When you are importing goods into your country, you will have to declare the goods to customs and possibly pay duties. It may come as no surprise to you that, depending on which country you are importing your products from, you will pay different duties. So a toaster being imported from Canada into the Unites States will be treated differently than one being imported from China into the United States. If you live in North America, you probably know about NAFTA (a trade agreement which ensures most goods are duty free).
When I first started my career in importing and I learned about this I thought, Surely China must have a lot higher duty rate than other countries seeing as China is stealing jobs from all of us Westerners and governments typically want to encourage local manufacturing.
Most countries have three levels of duties for countries:
Most loved (or at least we signed a free trade agreement with you)
Most hated (think Axis of Evil)
Everyone else (ironically called most favored)
Harmonized Tariff Schedule for the U.S. with different rates listed
So if you’re like me and you want to start importing “Tileboard which has been continuously worked along any of its edges and is dedicated for use in the construction of walls” (seriously what is this?) you will pay anywhere from 0% to 45% depending on where it is coming from.
While classifying your goods can be tricky, knowing which duty rate applies to it is simple. The middle category, “special”, is reserved for countries that have special trade agreements with another country. So in this case, that would apply to countries like Canada (this tariff schedule is for the U.S.). The third column is reserved for the truly nasty of nasty countries which likely have severe trade sanctions on them. Think North Korea. There are only a very small handful of countries that this applies to and if you are new to importing and thinking about importing from these countries, all I can say is good luck to you!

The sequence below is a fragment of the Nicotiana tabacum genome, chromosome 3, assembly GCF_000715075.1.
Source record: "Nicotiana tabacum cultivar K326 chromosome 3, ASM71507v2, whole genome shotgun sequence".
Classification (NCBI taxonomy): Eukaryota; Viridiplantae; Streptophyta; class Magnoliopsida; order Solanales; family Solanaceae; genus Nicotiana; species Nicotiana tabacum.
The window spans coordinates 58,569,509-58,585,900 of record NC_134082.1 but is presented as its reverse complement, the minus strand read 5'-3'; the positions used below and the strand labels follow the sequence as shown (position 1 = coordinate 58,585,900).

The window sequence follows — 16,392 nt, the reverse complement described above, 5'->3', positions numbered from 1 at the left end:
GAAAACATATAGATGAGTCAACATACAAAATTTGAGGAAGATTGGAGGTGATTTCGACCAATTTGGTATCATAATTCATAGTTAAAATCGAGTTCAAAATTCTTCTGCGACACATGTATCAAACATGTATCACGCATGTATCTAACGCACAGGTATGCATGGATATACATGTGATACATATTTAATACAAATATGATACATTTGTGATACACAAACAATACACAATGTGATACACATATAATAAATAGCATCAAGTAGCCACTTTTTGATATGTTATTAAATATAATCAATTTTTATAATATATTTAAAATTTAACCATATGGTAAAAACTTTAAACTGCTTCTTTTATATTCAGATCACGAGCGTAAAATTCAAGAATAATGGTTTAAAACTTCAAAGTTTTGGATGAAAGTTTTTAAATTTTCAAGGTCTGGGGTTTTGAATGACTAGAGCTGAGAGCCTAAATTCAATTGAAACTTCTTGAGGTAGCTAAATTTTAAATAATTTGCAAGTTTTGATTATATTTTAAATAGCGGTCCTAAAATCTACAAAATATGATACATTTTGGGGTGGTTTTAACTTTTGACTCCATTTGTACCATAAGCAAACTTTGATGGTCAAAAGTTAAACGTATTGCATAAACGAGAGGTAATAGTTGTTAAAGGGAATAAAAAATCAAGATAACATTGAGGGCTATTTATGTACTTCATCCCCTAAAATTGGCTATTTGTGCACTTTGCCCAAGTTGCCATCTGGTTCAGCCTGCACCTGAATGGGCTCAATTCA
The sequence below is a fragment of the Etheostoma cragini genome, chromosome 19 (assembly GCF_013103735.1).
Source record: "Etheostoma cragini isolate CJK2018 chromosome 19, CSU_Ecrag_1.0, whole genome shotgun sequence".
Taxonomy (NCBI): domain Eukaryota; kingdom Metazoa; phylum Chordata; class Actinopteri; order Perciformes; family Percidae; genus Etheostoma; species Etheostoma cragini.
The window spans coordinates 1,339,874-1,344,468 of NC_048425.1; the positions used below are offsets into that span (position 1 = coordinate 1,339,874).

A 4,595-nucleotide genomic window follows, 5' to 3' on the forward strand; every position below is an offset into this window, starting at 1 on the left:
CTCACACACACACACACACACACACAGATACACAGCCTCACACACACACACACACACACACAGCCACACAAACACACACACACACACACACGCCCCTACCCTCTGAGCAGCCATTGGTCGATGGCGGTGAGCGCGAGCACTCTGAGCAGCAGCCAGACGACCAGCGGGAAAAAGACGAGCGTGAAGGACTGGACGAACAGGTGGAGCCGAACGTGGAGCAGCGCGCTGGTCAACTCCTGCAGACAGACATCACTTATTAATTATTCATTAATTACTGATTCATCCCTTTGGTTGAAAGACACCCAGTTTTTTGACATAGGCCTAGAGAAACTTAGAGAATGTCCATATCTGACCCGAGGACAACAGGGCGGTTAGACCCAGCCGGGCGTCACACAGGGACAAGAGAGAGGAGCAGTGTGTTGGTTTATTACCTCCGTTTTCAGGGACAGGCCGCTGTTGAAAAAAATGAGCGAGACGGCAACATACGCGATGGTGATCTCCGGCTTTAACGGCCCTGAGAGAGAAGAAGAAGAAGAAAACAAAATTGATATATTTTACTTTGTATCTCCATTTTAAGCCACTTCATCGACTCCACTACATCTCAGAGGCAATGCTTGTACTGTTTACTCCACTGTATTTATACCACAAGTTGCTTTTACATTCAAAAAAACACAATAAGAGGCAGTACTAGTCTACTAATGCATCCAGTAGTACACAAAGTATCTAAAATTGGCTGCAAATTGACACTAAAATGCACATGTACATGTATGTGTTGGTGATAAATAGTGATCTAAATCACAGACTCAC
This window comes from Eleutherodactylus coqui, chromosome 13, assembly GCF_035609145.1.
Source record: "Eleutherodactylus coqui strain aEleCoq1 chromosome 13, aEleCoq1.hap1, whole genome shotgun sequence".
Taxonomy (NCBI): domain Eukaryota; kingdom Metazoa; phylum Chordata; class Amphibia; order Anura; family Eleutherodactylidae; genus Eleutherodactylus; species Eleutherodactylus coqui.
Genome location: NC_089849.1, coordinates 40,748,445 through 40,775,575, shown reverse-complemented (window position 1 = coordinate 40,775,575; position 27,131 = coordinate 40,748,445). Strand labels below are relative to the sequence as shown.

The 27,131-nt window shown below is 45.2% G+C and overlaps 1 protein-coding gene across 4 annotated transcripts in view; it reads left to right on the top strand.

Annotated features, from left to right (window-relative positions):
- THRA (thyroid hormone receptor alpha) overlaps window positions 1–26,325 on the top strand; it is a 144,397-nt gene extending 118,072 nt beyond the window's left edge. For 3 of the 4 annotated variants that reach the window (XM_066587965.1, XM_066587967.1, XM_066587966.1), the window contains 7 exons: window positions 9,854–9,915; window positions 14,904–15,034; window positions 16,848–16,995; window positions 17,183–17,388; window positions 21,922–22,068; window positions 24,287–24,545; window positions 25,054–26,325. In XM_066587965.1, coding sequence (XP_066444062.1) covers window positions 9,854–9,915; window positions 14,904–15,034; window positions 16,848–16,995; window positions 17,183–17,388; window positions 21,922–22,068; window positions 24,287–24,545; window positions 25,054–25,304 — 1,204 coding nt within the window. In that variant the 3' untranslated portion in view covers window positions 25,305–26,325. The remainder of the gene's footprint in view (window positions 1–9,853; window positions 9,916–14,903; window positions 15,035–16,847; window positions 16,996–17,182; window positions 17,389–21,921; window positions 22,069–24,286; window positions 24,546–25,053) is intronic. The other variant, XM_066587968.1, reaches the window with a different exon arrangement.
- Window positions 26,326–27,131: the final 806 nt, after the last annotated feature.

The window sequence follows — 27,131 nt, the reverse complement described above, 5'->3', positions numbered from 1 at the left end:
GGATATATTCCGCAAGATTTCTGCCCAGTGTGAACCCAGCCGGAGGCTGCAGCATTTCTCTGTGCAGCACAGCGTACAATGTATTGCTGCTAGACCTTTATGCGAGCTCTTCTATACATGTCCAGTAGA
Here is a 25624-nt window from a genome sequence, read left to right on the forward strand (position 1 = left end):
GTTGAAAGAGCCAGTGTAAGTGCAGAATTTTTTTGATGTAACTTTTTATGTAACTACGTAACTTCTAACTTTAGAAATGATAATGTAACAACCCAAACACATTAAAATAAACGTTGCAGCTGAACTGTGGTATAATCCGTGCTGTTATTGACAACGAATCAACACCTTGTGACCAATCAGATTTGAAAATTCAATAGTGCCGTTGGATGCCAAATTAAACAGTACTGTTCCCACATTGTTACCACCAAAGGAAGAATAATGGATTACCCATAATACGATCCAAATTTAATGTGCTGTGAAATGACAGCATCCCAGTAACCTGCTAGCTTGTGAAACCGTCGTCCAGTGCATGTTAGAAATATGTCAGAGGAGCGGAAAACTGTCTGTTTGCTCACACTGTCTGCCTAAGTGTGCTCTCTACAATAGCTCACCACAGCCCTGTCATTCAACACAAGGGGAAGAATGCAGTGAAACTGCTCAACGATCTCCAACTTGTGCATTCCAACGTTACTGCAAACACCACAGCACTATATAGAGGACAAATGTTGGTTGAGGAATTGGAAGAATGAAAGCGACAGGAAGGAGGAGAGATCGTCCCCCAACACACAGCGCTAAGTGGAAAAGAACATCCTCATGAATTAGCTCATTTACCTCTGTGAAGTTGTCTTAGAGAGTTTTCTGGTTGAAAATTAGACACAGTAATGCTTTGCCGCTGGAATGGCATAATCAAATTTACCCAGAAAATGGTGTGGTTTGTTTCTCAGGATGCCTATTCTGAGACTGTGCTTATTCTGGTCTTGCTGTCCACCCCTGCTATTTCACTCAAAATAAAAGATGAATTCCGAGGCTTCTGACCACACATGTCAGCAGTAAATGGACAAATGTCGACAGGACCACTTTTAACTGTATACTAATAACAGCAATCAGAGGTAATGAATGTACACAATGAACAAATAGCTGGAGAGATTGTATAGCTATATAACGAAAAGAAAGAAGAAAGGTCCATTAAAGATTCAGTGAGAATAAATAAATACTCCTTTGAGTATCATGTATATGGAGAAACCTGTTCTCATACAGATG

The first column is the most interesting. This is ironically referred to as the “Most Favored Nation” category. (so what is a country like Canada? most-est favored nation??) Most countries, even if they have somewhat iffy relations with your home country, i.e. China, fall into this category. Generally, for a country to be removed from another country’s “Most Favored Nation” list is paramount to diplomatic war.
So a very long story short, China is considered a “Most Favored Nation” by most countries. So, if you’re importing “Tileboard which has been continuously worked along any of its edges and is dedicated for use in the construction of walls” and it has a density exceeding 0.8g/cm, refer to the first column. Therefore, you will actually pay 0% duty on it. However, if you’re importing that same product from North Korea, you will pay 30% duty on it and you may want to re-consider that trade-trip to Pyongyang.